Because of this, God expected – even demanded! – that Israel would follow His lead and take concert steps to care for the yātôm among them. The Lord even gave detailed instructions about how to harvest grain and gather produce in a way that nourished and provided for the vulnerable within the community. 

When you reap your harvest in your field and forget a sheaf in the field, you shall not go back to get it. It shall be for the sojourner, the fatherless, and the widow, that the Lord your God may bless you in all the work of your hands. When you beat your olive trees, you shall not go over them again. It shall be for the sojourner, the fatherless, and the widow. When you gather the grapes of your vineyard, you shall not strip it afterward. It shall be for the sojourner, the fatherless, and the widow. You shall remember that you were a slave in the land of Egypt; therefore I command you to do this.”

Deuteronomy 24:19-22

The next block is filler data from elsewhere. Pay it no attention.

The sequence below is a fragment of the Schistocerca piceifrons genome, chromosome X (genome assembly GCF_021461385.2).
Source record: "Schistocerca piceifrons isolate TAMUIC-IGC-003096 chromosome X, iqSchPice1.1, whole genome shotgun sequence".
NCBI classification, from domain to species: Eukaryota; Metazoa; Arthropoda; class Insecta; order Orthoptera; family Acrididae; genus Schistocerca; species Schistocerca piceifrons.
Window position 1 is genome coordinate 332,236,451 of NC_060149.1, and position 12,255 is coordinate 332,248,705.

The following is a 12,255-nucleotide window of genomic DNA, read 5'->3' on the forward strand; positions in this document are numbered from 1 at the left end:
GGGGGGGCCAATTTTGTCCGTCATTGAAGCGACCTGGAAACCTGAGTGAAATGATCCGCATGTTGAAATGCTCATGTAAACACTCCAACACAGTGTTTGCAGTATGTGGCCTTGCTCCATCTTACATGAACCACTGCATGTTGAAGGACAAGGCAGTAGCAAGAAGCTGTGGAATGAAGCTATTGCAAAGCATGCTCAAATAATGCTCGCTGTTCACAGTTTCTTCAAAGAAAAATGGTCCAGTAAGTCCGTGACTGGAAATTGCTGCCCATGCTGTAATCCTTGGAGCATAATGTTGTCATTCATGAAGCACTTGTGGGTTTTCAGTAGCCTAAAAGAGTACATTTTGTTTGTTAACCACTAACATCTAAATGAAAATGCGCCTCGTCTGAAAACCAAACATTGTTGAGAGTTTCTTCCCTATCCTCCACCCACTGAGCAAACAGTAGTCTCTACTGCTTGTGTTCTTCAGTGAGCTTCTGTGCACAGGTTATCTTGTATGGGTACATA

It is precisely because Israel was helpless and hungry in their bondage that they are now to be generous and compassionate in their freedom. And this “don’t forget where you came from” theme is not only found in the Hebrew Scriptures; it carries on throughout the whole Bible. In the Gospels when Jesus would heal, bless, redeem, and forgive he would often turn to his disciples and say, “go and do likewise” (Mt 6:14; Lk 10:37). And the apostle Paul exhorted the church in Ephesus to “be imitators of God, as beloved children. And walk in love, as Christ loved us and gave himself up for us” (Eph 5:1-2). It is because Christ has given himself up for us that we are called to give ourselves away to others.